The Nashville Sound is a blend of pop and country that developed during the 1950s. The music in this era was an outcropping of the big band jazz and swing of the '30s, '40s and early '50s, combined with the storytelling of honky-tonkers.
Originally a stone country singer, smooth-toned Jim Reeves from Texas reached amazing heights as a pop balladeer and since his death in an air crash his fame has burgeoned into cult proportions. Born in 1923 in Galloway, Panola County, Texas, Reeves was just as interested in sport as in music and became the star of the Cathage High School baseball team, although he still performed at local events. He entered the University of Texas in Austin, and his baseball prowess as a pitcher soon attracted the attention of the St. Louis Cardinals scouts who signed him to a contract. An unlucky slip gave him an ankle injury that halted one career and gave rise to another.
In 1947, after marrying a schoolteacher, Mary White, Jim moved to Shreveport and ended up with a job as announcer on KWKH, the station that owned the Louisiana Hayride. It was one of Reeves' jobs to announce the Saturday night Hayride show and he was even allowed to sing occasionally. One night in 1952, Hank Williams failed to arrive and Jim was asked to fill in. In the audience was Fabor Robinson, owner of Abbott Records, who immediately signed Reeves to a contract. After a number one record with "Mexican Joe" (1953), RCA signed him in 1955 amid considerable competition. That same year, he joined the Grand Ole Opry at the recommendation of Ernest Tubb and Hank Snow.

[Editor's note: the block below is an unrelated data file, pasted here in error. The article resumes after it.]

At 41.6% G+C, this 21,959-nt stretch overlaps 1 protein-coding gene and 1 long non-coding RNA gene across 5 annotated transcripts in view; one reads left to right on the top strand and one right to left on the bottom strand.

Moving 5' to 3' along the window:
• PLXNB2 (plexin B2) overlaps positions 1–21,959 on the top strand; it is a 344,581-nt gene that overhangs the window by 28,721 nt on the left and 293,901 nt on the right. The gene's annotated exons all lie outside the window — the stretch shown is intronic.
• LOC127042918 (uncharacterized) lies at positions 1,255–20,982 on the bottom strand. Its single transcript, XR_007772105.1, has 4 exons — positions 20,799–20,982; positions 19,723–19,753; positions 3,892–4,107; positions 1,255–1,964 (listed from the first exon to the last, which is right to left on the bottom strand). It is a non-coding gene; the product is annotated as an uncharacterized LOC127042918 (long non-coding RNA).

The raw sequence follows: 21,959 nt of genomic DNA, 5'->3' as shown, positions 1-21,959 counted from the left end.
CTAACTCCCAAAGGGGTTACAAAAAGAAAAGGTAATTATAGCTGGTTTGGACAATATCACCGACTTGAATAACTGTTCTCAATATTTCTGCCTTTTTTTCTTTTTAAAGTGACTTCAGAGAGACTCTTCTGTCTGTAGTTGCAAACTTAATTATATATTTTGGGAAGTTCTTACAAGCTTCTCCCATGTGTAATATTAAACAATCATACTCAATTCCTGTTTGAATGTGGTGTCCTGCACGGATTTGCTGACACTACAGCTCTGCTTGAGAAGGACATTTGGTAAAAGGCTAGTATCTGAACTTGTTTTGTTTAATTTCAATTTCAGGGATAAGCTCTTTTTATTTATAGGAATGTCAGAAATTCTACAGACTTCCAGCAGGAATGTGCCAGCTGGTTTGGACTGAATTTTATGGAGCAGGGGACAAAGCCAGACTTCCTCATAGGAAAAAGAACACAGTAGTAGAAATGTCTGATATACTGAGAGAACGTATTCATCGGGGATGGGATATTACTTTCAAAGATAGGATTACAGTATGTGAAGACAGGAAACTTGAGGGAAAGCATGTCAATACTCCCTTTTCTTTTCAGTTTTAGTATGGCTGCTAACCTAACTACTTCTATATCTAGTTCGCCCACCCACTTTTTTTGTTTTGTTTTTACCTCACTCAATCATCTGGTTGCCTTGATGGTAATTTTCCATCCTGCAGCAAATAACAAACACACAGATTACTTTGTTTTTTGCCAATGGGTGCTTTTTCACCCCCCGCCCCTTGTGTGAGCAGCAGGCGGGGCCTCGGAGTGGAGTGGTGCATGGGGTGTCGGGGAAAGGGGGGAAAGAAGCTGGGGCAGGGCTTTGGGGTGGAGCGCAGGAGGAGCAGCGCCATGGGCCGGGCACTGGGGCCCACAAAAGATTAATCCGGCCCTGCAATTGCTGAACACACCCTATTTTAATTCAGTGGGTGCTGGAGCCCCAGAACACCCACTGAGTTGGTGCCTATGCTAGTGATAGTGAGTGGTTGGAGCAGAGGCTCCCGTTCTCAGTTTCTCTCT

The February, 1957 release of "Four Walls" proved the real turning point in Reeves' career. In 1959, Reeves recorded his all-time greatest hit, "He'll Have to Go." The theme was familiar enough. Some years earlier it might have been called a honky-tonk song. But the treatment, with Reeves' dark, intimate, velvet tones gliding over a muted backing, was something different again. The result brought him instant stardom. During the early 1960s, he also continued to dominate the US country charts, with hits including Guilty (1963), and "Welcome to My World" (1964). (83k thumbnail) (677k longer version).
Tragically, on a flight back to Nashville from Arkansas on July 31, 1964, Jim and his manager ran into heavy rain just a few miles from Nashville's Beery Field and crashed, killing both men. Voted into the Country Music Hall of Fame in 1967, Reeves continued to log hits posthumously as recently as the 1970s and '80s.
Patsy Cline (real name Virginia Patterson Hensley) was born in Winchester, Virginia, on September 8, 1932. Winner of an amateur tap-dancing contest at the age of four, she began learning piano at eight and in her early teens became a singer at local clubs. In 1948, an audition won her a trip to Nashville, where she appeared in a few clubs before returning home -- but her big break came in 1957 when she won an Arthur Godfrey Talent Scout Show, singing "Walking After Midnight." .